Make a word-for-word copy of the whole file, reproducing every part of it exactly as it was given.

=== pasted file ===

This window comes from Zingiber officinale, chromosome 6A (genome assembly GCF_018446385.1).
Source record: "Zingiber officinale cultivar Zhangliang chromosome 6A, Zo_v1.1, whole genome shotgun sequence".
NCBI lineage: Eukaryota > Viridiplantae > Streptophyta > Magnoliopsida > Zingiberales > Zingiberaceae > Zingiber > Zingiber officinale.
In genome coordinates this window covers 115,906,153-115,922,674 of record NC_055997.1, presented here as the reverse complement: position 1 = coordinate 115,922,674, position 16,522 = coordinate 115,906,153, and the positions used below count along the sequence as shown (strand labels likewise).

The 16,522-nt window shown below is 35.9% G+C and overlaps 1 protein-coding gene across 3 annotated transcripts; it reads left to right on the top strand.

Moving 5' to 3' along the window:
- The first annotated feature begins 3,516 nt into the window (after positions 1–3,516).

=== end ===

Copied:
This window comes from Zingiber officinale, chromosome 6A (genome assembly GCF_018446385.1).
Source record: "Zingiber officinale cultivar Zhangliang chromosome 6A, Zo_v1.1, whole genome shotgun sequence".
NCBI lineage: Eukaryota > Viridiplantae > Streptophyta > Magnoliopsida > Zingiberales > Zingiberaceae > Zingiber > Zingiber officinale.
In genome coordinates this window covers 115,906,153-115,922,674 of record NC_055997.1, presented here as the reverse complement: position 1 = coordinate 115,922,674, position 16,522 = coordinate 115,906,153, and the positions used below count along the sequence as shown (strand labels likewise).

The 16,522-nt window shown below is 35.9% G+C and overlaps 1 protein-coding gene across 3 annotated transcripts; it reads left to right on the top strand.

Moving 5' to 3' along the window:
- The first annotated feature begins 3,516 nt into the window (after positions 1–3,516).